My 4-up board about to be cut apart on the board shears. The adjustable railing for the back edge of the board and a railing along the bottom make it fairly easy to line up boards for repeated identical cuts (which I did not need). The bottom rail was useful for making sure that the cut was square, though.
Yesterday, I went to the basement shop where the support team for the enginineering teaching labs have their offices, and used their board shears to cut my PC board up. The shears are like a souped-up paper cutter. The noise they make when cutting through the PC board is a bit scary, though as it it sounds like you are crushing the board, rather than cutting. It makes a pretty clean cut, despite how it sounds.
This morning I woke up early and decided to populate the board. I soldered in the switching power supply (and associated resistors and capacitors) first, and checked that there were no shorts and that it produced the correct output voltage. I then added the digital logic, the sockets for connecting to the Arduino, and the various headers.
It turned out that most of the headers did lock in place nicely with the Sparkfun offset-hole header design, making soldering much easier. A few of my 3-pin headers seem to have slightly smaller posts, and they did not lock in place as nicely. The hardest thing to solder in place were the 0.1″ jumper wires (which are not part of the next design). I may want to leave another 1–2 mm for the resistor, also, as I found it a bit difficult to fit the resistor I had into a 5mm spacing. Perhaps I should go with a 7mm spacing.
I only put in one H-bridge for testing, as I did not want to unsolder H-bridges if the board did not work. If I’d been really careful, I would have waited on the switching regulator as well, since it is not really needed when there are no servos and the Arduino is powered over the USB line.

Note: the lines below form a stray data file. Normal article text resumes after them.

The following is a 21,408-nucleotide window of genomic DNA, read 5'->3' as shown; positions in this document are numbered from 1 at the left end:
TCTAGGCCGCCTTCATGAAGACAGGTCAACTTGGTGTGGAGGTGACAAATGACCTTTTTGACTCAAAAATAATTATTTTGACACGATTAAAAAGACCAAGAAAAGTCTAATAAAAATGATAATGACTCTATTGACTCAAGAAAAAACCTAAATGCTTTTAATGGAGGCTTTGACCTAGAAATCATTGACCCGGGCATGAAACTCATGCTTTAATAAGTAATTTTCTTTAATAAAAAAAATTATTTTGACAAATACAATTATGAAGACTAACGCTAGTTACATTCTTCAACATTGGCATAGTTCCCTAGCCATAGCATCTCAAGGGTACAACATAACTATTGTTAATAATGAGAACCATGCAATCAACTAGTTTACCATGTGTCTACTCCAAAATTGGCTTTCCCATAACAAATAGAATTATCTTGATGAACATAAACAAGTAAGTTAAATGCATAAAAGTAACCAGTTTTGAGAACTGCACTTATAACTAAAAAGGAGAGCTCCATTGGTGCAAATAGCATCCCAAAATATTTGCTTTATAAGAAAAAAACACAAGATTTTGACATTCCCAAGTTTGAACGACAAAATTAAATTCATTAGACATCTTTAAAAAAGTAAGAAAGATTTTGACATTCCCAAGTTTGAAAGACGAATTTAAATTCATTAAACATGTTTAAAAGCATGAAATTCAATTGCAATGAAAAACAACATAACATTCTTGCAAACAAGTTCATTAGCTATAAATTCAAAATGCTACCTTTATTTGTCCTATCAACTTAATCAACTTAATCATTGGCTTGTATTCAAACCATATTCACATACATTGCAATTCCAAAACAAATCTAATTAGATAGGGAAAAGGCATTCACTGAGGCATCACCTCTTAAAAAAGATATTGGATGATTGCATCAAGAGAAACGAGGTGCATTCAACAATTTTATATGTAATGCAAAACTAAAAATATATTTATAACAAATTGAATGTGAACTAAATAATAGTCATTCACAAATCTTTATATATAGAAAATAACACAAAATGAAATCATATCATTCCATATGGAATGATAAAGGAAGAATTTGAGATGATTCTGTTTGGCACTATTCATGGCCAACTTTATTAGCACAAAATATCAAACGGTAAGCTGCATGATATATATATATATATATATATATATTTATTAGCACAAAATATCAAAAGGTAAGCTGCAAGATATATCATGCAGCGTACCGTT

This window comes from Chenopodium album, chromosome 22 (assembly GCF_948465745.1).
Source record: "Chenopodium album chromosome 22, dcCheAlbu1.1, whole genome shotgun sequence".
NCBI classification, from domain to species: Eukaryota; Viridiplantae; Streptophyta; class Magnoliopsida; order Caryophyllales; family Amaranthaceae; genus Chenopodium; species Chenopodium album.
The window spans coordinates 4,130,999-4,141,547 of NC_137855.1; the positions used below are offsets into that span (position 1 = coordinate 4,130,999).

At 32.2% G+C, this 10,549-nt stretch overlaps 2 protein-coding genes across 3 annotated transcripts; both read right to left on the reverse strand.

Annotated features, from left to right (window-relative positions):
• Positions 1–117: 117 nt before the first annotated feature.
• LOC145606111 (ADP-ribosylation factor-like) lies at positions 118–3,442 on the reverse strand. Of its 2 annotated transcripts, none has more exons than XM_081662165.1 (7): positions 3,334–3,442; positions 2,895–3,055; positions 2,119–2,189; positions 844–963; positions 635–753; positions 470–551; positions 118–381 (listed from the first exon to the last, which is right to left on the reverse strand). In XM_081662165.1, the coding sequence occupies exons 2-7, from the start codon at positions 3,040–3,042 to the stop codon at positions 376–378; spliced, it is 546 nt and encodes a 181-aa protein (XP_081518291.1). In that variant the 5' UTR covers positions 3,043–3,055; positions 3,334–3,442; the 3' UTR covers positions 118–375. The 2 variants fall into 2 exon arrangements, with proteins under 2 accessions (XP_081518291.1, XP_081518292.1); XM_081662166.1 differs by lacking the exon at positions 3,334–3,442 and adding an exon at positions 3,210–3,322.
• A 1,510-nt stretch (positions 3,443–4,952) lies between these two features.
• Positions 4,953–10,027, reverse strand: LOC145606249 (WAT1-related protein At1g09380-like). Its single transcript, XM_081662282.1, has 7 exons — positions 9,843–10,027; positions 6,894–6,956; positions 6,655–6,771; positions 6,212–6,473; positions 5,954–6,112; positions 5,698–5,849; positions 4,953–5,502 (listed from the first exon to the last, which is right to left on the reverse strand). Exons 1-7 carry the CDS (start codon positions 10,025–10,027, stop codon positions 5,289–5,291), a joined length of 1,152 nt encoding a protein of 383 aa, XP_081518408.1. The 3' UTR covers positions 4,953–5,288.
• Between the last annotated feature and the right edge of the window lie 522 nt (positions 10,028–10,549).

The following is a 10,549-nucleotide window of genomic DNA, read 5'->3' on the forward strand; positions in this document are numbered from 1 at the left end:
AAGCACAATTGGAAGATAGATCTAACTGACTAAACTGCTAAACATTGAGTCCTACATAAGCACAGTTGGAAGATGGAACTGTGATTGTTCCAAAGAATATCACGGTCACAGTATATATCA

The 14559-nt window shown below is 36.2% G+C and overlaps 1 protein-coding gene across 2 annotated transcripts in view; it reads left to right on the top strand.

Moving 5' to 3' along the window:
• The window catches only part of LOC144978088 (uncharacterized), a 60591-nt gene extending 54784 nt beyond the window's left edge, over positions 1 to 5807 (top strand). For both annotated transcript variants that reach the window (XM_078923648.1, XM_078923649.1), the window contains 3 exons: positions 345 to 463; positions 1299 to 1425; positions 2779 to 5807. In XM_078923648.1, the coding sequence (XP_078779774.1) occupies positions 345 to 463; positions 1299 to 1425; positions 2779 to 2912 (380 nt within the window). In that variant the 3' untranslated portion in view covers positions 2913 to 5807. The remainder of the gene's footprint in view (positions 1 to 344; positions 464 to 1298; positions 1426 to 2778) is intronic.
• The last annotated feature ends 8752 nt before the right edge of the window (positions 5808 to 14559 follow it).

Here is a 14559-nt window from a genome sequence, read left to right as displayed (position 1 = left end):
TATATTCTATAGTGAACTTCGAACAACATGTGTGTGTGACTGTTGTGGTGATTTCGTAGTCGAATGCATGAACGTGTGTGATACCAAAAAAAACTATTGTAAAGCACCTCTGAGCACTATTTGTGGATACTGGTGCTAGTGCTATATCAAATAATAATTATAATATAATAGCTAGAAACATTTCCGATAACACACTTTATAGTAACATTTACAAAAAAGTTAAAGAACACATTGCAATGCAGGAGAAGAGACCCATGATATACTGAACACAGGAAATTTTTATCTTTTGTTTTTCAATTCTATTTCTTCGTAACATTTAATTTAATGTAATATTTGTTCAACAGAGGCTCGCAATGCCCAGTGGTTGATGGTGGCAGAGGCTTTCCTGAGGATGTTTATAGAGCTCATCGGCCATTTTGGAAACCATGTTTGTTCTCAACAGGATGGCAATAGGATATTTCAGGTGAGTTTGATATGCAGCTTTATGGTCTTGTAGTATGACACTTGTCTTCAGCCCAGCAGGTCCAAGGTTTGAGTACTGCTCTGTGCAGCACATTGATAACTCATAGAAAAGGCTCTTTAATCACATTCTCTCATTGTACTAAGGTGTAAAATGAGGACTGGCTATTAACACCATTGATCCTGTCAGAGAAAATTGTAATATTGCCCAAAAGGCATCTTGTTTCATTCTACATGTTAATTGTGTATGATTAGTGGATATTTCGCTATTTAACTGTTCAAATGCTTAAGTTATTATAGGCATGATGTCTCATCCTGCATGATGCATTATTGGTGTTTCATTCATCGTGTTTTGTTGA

I spent most of the day writing driver code for the Arduino. I came up with a pretty simple interface (much simpler than the AFMotor library for the Adafruit motor shield—I may want to extend the library to cover that board as well).
There is one global declaration of a HexMotorBoard to explain how the board is configured. As a minimum, you need to specify for each motor whether it is configured for Antiphase, Sign-Magnitude, or On-Off control. I suppose that if you connected the boards with ribbon cables, you could control several HexMotorBoards from a single Arduino Mega board, though with a standard Arduino there’s not much point to having more than one HexMotorBoard, as there are only 6 PWM pins (unless you just need full-on Forward/Backward and brake).
In the setup() procedure, you call the setup() member function of the HexMotorBoard. To control a motor, you just use a single function: motor_name.run(speed). The speed is always in the range -256 to 255, with a speed of 0 meaning brake. The software takes care of translating the speed into appropriate commands for the H-bridge, depending on how the H-bridge is jumpered. (For convenience, I provided an inline function for motor_name.brake() that just expands to motor_name.run(0).)
I couldn’t come up with a much simpler user interface: declare the board, declare each motor, one setup() call for the board, and one function (run) to control each motor. I suppose that I could get rid of the setup() function, since all it currently does is set the appropriate pins to be output pins and that could be folded into the run() function, but I’ll have to think about the value of keeping the HexMotorBoard::setup() function around to provide a place for consistency checks (like whether the configured pins are capable of PWM output).
Because I’m using the standard analogWrite() and digitalWrite() commands, and not fussing with the PWM frequency, very little code is needed to run on any Arduino.
I tested the board with its single H-bridge using a 12v door-lock actuator, and it worked in all three modes (antiphase, sign-magnitude, and on/off). I did notice that the TLE-5206 got quite hot when the actuator was run for a few seconds, so I’m definitely going to need a heat sink. I was planning on using a shared heat sink for the 6 H-bridges, but the electrolytic capacitors get in the way a little. I’ll make sure to leave more clearance for heat sinks in the next revision.
I don’t have much time over the next few days, but on Sunday I hope to bring the board up to 4 or 6 H-bridges and make and hook up the heat sink. Hmm—I don’t have any thermal grease—yet another thing to order.
Tagged: Arduino, board shears, motor controller, Printed circuit board, software
[original story: Gas station without pumps]